Playing with PELAGIOS: Nomisma

So, I want to see how hard it is to query the RDF that PELAGIOS partners are putting together. The first experiment is documented below.

Step 1: Set up a Triplestore (something to load the RDF into and support queries)

Context: I'm a triplestore n00b. 

I found Jeni Tennison's Getting Started with RDF and SPARQL Using 4store and RDF.rb and, though I had no interest in messing around with Ruby as part of this exercise, the recommendation of 4store as a triplestore sounded good, so I went hunting for a Mac binary and downloaded it.

Step 2: Grab RDF describing content in Nomisma.org

Context: I'm a point-and-click expert.

I downloaded the PELAGIOS-conformant RDF data published by Nomisma.org at http://nomisma.org/nomisma.org.pelagios.rdf.

Background: "Nomisma.org is a collaborative effort to provide stable digital representations of numismatic concepts and entities, for example the generic idea of a coin hoard or an actual hoard as documented in the print publication An Inventory of Greek Coin Hoards (IGCH)."

Step 3: Fire up 4store and load in the nomisma.org 

Context: I'm a 4store n00b, but I can cut and paste, read and reason, and experiment.

Double-clicked the 4store icon in my Applications folder. It opened a terminal window.

To create and start up an empty database for my triples, I followed the 4store instructions and Tennison's post (mutatis mutandis) and so typed the following in the terminal window ("pelagios" is the name I gave to my database; you could call yours "ray" or "jay" if you like):

$ 4s-backend-setup pelagios
$ 4s-backend pelagios
Then I started up 4store's SPARQL http server and aimed it at the still-empty "pelagios" database so I could load my data and try my hand at some queries:
$ 4s-httpd pelagios
Loading the nomisma data was then as simple as moving to the directory where I'd saved the RDF file and typing:
$ curl -T nomisma.org.pelagios.rdf 'http://localhost:8080/data/http://nomisma.org/nomisma.org.pelagios.rdf/'
Note how the URI base for nomisma items is appended to the URL string passed via curl. This is how you specify the "model URI" for the graph of triples that gets created from the RDF.

Step 4: Try to construct a query and dig out some data.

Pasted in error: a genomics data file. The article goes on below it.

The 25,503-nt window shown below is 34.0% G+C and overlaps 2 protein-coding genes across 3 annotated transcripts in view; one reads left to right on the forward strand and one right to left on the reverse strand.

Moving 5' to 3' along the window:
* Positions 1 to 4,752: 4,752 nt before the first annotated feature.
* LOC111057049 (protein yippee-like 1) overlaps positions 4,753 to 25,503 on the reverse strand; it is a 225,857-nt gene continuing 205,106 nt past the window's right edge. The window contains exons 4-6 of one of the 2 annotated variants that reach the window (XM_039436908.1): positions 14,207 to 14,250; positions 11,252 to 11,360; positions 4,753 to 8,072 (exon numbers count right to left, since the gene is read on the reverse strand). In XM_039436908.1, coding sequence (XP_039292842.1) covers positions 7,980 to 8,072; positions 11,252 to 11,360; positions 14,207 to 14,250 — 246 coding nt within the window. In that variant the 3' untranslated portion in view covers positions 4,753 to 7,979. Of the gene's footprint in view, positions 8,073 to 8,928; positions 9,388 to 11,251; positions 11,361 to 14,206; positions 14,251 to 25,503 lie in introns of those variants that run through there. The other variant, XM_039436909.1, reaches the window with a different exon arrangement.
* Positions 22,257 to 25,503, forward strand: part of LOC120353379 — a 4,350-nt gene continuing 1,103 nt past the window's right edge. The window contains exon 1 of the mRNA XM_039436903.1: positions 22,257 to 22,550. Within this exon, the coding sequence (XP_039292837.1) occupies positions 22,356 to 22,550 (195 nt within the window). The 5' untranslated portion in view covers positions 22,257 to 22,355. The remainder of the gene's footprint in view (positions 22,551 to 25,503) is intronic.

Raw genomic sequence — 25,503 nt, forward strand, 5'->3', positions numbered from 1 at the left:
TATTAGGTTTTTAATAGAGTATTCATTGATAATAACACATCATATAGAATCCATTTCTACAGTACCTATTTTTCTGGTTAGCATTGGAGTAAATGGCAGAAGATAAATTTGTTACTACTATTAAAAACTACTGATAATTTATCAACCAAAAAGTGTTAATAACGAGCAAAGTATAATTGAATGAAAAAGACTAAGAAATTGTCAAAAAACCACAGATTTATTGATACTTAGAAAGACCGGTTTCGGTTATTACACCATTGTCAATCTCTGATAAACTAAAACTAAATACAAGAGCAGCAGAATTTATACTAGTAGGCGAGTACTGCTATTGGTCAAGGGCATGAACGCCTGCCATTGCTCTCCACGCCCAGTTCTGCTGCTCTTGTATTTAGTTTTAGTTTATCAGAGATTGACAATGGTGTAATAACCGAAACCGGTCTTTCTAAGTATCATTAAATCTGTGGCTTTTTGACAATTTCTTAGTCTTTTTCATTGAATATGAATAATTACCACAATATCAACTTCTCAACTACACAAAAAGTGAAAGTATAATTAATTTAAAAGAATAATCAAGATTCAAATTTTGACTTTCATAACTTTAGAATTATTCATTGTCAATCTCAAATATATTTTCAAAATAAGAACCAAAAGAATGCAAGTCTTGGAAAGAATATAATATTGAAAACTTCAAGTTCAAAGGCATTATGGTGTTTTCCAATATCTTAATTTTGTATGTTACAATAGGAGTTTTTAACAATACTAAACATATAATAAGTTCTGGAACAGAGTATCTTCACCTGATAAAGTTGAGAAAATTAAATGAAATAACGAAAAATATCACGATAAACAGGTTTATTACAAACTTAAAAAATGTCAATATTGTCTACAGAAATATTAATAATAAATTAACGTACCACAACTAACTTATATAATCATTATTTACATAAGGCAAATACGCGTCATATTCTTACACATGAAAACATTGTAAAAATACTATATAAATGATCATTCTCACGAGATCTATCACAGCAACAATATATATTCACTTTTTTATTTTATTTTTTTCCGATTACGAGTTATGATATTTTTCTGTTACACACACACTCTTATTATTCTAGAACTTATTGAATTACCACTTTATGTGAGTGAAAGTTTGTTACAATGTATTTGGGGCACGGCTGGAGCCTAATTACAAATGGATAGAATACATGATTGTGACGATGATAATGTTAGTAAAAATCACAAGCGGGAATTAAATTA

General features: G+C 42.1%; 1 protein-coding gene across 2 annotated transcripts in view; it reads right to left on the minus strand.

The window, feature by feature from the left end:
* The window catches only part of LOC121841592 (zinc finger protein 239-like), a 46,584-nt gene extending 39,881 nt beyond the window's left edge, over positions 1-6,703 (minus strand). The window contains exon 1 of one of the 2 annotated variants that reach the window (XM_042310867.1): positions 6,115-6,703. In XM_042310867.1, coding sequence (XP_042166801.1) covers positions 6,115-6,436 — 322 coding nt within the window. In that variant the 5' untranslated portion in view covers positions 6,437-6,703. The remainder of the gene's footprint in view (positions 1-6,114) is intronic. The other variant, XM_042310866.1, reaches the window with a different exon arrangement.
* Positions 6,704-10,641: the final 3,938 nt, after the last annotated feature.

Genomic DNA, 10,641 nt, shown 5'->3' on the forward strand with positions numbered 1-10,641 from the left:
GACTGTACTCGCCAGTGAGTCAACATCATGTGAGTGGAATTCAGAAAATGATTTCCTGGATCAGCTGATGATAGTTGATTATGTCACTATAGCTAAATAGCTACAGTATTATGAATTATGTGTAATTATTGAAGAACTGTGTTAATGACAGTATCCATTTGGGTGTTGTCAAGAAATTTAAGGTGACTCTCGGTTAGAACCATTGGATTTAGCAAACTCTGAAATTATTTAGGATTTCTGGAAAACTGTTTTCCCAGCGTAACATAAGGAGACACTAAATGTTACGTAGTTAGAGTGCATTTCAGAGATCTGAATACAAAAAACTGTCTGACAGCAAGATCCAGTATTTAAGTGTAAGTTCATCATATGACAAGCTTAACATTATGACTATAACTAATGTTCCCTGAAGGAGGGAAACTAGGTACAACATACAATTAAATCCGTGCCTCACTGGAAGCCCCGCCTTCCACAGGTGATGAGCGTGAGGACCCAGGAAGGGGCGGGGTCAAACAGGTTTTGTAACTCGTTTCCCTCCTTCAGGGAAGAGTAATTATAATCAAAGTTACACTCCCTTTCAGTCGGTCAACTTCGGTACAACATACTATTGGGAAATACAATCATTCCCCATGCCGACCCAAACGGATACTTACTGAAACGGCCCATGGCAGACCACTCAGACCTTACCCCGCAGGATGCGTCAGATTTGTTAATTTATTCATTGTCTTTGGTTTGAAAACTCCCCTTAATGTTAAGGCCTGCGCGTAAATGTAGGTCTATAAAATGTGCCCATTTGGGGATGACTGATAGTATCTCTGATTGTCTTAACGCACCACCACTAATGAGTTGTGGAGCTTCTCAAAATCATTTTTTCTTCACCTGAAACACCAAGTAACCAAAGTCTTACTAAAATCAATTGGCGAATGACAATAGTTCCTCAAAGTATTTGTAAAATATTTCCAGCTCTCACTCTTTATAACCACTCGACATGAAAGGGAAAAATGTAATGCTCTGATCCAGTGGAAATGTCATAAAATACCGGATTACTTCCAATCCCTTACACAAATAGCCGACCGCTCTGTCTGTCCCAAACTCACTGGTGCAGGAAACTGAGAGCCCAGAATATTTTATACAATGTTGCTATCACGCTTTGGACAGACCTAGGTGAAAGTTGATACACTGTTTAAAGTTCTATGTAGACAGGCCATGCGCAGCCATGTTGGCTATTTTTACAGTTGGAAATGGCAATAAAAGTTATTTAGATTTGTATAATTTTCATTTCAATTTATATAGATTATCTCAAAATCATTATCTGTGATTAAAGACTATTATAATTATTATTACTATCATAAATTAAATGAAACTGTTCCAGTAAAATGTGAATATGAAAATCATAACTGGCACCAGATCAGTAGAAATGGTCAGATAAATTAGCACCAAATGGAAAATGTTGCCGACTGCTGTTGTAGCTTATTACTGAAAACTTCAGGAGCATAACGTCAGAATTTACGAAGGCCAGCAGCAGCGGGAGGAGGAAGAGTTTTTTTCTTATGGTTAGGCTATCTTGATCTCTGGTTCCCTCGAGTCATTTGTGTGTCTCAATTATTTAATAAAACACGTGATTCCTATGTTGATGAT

Context: I'm a SPARQL n00b, but I'd done some SQL back in the day and XML and namespaces are pretty much burned into my soul at this point. 

Following Tennison's example, I pointed my browser at http://localhost:8080/test/. I got 4store's SPARQL test query interface. I googled around looking grumpily at different SPARQL "how-tos" and "getting starteds" and trying stuff and pondering repeated failure until this worked:

PREFIX rdf: <http://www.w3.org/1999/02/22-rdf-syntax-ns#>
PREFIX rdfs: <http://www.w3.org/2000/01/rdf-schema#>
PREFIX foaf: <http://xmlns.com/foaf/0.1/>
PREFIX oac: <http://www.openannotation.org/ns/>

SELECT ?x
WHERE {
?x oac:hasBody <http://pleiades.stoa.org/places/462086> .
}

That's "find the ID of every OAC Annotation in the triplestore that's linked to Pleiades Place 462086" (i.e., Akragas/Agrigentum, modern Agrigento in Sicily). It's a list like this:
  • http://nomisma.org/nomisma.org.pelagios.rdf#igch1910-agrigentum-5
  • http://nomisma.org/nomisma.org.pelagios.rdf#igch2089-agrigentum-24
  • http://nomisma.org/nomisma.org.pelagios.rdf#igch2101-agrigentum-32
  • ...
51 IDs in all.

But what I really want is a list of the IDs of the nomisma entities themselves so I can go look up the details and learn things. Back to the SPARQL mines until I produced this:
PREFIX rdf: <http://www.w3.org/1999/02/22-rdf-syntax-ns#>
PREFIX rdfs: <http://www.w3.org/2000/01/rdf-schema#>
PREFIX foaf: <http://xmlns.com/foaf/0.1/>
PREFIX oac: <http://www.openannotation.org/ns/>

SELECT ?nomismaid
WHERE {
?x oac:hasBody <http://pleiades.stoa.org/places/462086> .
?x oac:hasTarget ?nomismaid .
}

Now I have a list of 51 nomisma IDs: one for the mint and 50 coin hoards that illustrate the economic network in which the ancient city participated (e.g., http://nomisma.org/id/igch2081).

Cost: about 2 hours of time, 1 cup of coffee, and three favors from Sebastian Heath on IRC.

Up next: Arachne, the object database of the Deutsches Archäologisches Institut.